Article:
As with every year, we're playing a bit of a game with the amount of films on release in the UK. Below is some of the films that came out over 2018 that we've now caught after passing us by on their main release:




The Titan (2018) Dir. Lennart Ruff


Released via Netflix in the UK, Sam Worthington (Avatar) becomes another human-alien hybrid as he plays Rick Janssen – a pilot who joins an experimental programme to settle the human race on Saturn’s moon Titan. As he is pushed past extreme conditions he’s soon swimming underwater for 40 minutes but there are evil plans afoot as some of the volunteers begin to exhibit strange behaviour and body convulsing horrors.


His wife Abigail (Taylor Schilling) starts to fear for her husband’s increasing strange development as he loses his hair and skin as his body evolves. Part Frankenstein, part Splice and a whole dose of The Island of Dr. Moreau quality (i.e. none) the film’s slow pace leads it down to the inevitable test results – it’s simply deathly boring. And Tom Wilkinson as a shady government professor brings little to this film experiment. With a slow build up, the admittedly interesting concept is neither explored fully as a scientific drama nor silly enough for its probably more suitable b-movie thrills. An unsatisfying ordeal of titanic proportions. 4/10




Verónica (2018) Dir. Paco Plaza


Based on the “true” 1991 story where Estefanía Gutiérrez Lázaro died mysteriously after using a Ouija board, Verónica is a new film from REC 1 and 2 writer/director Paco Plaza. A side-comment on REC is that it is one of my favourite horror films of all time. I know hand-held horror is not to everyone’s taste but what it does is fantastically creepy and the sequel is one of the best horror follow-ups of all time in my book. So, with some lofty expectations it was disappointing to see Verónica being far too tame across the board.


15 year-old Verónica looks after her younger siblings Lucia, Irene and Antoñito but during a solar eclipse at their school, she sneaks away from the playground to a basement to try out a Ouija board. In one of the best scenes of the movie the director elicits a genuine foreboding atmosphere out of a scene we’ve seen hundreds of time before in cinema. As expected, supernatural occurrences happen around Verónica including ghostly apparitions and poltergeists as well as strange noises, bite marks and so on. And it’s these expected sequences that really harm Verónica as it fails to build upon its early good work.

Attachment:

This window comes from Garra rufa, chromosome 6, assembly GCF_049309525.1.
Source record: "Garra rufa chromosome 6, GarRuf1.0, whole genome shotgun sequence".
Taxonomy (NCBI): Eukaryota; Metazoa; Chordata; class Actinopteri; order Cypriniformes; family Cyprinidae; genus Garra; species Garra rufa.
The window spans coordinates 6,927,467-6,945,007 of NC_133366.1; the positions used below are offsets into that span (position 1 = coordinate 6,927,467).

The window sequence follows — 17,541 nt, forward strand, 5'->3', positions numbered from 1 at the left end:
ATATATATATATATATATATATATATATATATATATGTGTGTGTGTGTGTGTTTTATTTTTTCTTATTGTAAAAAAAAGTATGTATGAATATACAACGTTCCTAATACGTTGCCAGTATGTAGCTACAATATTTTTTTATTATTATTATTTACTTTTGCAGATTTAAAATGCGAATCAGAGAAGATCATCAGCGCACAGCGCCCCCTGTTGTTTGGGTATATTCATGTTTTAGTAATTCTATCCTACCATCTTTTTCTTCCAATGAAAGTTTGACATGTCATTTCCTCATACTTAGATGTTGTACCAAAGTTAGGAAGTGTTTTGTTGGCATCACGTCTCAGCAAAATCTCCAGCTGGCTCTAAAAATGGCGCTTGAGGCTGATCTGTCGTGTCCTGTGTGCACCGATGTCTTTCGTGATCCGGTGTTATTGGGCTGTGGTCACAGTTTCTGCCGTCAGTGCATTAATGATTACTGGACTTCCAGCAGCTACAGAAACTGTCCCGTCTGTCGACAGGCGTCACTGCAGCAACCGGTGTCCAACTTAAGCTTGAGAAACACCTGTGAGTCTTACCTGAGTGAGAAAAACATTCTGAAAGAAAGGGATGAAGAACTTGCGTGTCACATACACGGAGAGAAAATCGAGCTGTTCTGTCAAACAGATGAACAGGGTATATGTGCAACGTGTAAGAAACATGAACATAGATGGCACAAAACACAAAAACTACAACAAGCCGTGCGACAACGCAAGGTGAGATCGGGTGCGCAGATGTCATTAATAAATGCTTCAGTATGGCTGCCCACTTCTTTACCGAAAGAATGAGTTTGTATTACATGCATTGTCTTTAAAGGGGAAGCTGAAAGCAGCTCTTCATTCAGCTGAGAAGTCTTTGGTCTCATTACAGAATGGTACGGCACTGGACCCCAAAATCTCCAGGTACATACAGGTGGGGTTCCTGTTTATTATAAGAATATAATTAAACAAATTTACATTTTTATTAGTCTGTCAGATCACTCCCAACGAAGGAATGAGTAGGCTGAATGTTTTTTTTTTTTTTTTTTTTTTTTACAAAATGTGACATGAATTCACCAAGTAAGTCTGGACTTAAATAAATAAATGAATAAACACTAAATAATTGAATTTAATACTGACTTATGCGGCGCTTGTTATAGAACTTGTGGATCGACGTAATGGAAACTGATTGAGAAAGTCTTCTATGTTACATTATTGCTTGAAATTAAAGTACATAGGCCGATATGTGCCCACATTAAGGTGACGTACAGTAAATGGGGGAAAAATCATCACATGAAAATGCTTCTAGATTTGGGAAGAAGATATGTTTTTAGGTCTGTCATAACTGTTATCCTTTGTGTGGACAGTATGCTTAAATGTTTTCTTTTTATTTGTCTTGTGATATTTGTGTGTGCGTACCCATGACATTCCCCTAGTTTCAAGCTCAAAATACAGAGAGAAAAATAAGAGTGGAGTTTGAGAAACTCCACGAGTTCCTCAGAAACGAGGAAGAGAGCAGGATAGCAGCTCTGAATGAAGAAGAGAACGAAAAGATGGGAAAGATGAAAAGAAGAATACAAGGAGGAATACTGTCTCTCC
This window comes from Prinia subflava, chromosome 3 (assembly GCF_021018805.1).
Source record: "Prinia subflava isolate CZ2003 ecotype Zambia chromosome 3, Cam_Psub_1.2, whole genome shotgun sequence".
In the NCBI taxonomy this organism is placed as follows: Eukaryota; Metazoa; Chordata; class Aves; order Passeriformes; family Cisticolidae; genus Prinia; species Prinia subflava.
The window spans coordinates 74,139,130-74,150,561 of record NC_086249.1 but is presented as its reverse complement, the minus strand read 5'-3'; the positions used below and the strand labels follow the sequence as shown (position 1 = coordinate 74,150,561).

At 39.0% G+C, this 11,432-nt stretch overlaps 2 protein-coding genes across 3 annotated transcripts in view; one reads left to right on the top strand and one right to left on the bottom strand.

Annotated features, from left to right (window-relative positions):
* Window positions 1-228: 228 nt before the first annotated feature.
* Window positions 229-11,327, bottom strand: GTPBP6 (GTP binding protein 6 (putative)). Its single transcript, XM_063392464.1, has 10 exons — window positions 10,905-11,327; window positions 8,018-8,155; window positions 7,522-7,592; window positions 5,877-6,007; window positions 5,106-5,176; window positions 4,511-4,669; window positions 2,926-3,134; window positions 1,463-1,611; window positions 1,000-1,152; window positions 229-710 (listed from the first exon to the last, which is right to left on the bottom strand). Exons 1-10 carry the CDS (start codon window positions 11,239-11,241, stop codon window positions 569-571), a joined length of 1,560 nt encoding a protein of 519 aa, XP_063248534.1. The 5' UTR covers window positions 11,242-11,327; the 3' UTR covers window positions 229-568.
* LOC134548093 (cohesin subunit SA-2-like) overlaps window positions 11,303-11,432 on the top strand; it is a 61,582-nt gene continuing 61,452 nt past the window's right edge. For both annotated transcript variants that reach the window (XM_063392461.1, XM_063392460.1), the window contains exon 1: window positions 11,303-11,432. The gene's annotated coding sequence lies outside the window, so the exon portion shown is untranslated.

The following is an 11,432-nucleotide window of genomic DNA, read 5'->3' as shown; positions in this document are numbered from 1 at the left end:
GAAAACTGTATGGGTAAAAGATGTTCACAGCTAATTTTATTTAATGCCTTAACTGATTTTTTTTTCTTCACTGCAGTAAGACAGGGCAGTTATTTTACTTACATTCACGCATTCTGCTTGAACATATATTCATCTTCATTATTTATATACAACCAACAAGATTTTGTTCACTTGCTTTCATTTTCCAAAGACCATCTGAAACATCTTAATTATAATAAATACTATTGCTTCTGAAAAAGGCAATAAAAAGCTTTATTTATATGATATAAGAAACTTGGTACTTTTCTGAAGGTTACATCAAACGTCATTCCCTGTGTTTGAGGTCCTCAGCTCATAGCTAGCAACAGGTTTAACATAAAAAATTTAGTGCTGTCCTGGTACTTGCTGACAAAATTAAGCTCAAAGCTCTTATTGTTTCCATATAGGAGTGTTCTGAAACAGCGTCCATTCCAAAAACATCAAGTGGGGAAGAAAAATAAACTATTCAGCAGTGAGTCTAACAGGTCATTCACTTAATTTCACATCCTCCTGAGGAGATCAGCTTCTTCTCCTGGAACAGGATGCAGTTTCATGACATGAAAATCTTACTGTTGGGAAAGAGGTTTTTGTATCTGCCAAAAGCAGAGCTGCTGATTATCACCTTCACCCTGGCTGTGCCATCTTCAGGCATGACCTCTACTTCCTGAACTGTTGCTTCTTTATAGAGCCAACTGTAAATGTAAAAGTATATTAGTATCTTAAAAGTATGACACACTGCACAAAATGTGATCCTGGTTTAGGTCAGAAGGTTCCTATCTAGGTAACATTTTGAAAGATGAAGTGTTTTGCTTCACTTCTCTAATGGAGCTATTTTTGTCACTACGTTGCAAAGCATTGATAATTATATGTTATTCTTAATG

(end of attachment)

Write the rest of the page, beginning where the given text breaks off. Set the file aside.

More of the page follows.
A blind nun from the school called “Sister Death” is a tremendous character however. Her chain-smoking appearance is creepy and if this was a Blumhouse production, she’d get her own spin off. Alas, aside from the nun and although Sandra Escacena as Verónica is fantastic, the film heads towards inevitable conclusions and although it’s better than most Hollywood horrors, it fails to bring anything truly exciting or new to the genre. 6.5/10



Cargo (2018) Dir. Ben Howling and Yoland Ramke

This Australian post-apocalyptic thriller film is based on an original short from the directors and stars The Office’s Martin Freeman as a father trying to protect his child in a world overtaken by a zombie-like virus.


Andy (Freeman) lives with his wife (Susie Porter as Kay) and his one-year-old daughter Rosie on a houseboat in rural Australia. But as food rations run out, they visit an abandoned boat and something deadly bites Kay. They continue forward despite knowing that in just 48 hours Kay will inevitably fall victim to her infected wound. After a road accident knocks out Andy he awakes to find Kay transformed. Despite his anguish, Kay is put out of her misery by a forlorn Freeman – but not before he too is bitten and realises he needs to get his baby to a safe-haven.


With glorious vistas and aerial footage of the desolated Australian outback, the real locations are thoroughly well filmed and although the movie tackles dark themes it avoids the blood and guts of most zombie flicks. Replacing them is a more subtle and nuanced look at family, sacrifice and survival in a world filled with little compassion.


Andy’s inevitable, and time-limited, decline gives Cargo a sense of impending purpose and he crosses paths with Thoomi (Simone Landers), an adolescent girl who keeps her infected father as a sad contaminated pet. Their interactions provide the audience with thoughtful issues whilst highlighting the harsh realities facing those of different ages, backgrounds and cultures and how each adapts to the same threat. Not wanting to lose loved ones and Andy’s certain outcome plays on their minds and Cargo delves into these issues as they journey on.


The introspective dialogue is delivered well by Freeman and the support cast, whilst Anthony Hayes as Vic Carter shows an opposing view where selfishness reigns as Vic uses humans, specifically the indigenous Aborigines, imprisoned in cages as bait to attract and kill zombies.


A satisfying ending and hugely empathetic performance from Martin Freeman means Cargo is a great addition to the sometimes overstuffed (and of sometimes questionable quality) zombie genre which is hugely to its credit. Looking at issues of race and colonialism, Cargo will probably not deliver the requisite horrors for a jump-scare zombie film fan. But for those who tend to avoid this sort of film like the plague, at 105 minutes Cargo doesn’t overstay its welcome as a satisfying domestic drama rather than a fright flick. 7.5/10


Midlands Movies Mike